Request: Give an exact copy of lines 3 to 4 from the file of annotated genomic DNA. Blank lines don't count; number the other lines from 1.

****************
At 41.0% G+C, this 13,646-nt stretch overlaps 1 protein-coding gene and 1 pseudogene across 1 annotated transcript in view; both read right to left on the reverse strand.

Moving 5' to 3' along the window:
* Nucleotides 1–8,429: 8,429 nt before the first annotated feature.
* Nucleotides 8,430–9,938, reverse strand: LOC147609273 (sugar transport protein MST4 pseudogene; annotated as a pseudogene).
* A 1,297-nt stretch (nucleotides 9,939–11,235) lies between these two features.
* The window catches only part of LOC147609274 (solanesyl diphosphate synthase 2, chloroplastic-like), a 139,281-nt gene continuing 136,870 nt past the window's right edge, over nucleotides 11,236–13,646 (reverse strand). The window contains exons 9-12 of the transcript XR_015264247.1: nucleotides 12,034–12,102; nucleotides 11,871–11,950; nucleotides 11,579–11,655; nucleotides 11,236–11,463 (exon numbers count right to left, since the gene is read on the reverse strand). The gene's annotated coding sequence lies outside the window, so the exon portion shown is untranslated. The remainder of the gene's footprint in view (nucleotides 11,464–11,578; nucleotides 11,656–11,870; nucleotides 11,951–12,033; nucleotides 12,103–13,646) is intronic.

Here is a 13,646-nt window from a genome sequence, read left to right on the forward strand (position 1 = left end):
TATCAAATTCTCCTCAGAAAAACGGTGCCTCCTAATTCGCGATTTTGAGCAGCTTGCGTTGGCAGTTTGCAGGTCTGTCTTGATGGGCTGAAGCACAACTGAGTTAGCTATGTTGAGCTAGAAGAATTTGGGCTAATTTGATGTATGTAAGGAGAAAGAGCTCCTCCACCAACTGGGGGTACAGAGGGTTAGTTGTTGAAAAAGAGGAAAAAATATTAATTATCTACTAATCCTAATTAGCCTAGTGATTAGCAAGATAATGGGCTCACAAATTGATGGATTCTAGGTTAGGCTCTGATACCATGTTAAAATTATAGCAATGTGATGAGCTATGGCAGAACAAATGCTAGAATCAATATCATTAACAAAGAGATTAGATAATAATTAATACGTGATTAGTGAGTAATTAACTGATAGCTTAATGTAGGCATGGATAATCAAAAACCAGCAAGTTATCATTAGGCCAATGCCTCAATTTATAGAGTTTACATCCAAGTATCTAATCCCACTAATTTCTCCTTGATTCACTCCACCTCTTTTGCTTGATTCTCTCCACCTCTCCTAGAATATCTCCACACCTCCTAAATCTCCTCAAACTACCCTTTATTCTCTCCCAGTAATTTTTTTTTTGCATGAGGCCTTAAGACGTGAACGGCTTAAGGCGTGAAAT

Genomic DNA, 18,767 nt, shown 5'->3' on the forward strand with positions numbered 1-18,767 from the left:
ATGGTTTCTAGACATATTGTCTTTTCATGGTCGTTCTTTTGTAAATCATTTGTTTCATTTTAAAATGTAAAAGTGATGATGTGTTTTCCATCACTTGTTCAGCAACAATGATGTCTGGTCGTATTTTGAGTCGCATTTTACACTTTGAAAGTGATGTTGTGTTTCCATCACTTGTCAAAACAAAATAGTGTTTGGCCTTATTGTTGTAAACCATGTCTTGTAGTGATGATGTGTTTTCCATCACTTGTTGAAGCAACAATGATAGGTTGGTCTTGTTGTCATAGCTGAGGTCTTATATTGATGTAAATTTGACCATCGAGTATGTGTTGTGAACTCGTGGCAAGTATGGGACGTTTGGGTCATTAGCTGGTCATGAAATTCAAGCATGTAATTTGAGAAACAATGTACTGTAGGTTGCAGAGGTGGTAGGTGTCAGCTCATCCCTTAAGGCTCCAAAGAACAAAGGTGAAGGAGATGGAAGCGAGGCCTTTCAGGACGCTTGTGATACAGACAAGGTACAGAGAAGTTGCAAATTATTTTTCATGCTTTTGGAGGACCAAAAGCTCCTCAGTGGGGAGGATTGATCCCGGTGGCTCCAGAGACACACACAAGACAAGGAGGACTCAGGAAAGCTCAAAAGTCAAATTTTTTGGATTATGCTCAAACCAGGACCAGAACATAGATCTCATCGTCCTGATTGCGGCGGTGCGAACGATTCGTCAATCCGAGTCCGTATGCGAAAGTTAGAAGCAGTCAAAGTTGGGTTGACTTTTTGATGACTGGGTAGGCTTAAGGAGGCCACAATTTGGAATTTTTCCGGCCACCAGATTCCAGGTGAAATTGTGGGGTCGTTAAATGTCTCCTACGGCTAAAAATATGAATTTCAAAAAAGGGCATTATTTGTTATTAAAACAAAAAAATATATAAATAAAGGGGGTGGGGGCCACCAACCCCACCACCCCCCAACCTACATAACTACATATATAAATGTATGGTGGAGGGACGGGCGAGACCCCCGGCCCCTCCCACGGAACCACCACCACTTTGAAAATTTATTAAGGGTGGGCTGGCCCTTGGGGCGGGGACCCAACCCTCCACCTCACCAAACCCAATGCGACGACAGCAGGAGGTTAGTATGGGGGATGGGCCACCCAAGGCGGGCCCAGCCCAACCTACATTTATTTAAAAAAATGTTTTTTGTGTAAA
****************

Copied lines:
* Nucleotides 1–8,429: 8,429 nt before the first annotated feature.
* Nucleotides 8,430–9,938, reverse strand: LOC147609273 (sugar transport protein MST4 pseudogene; annotated as a pseudogene).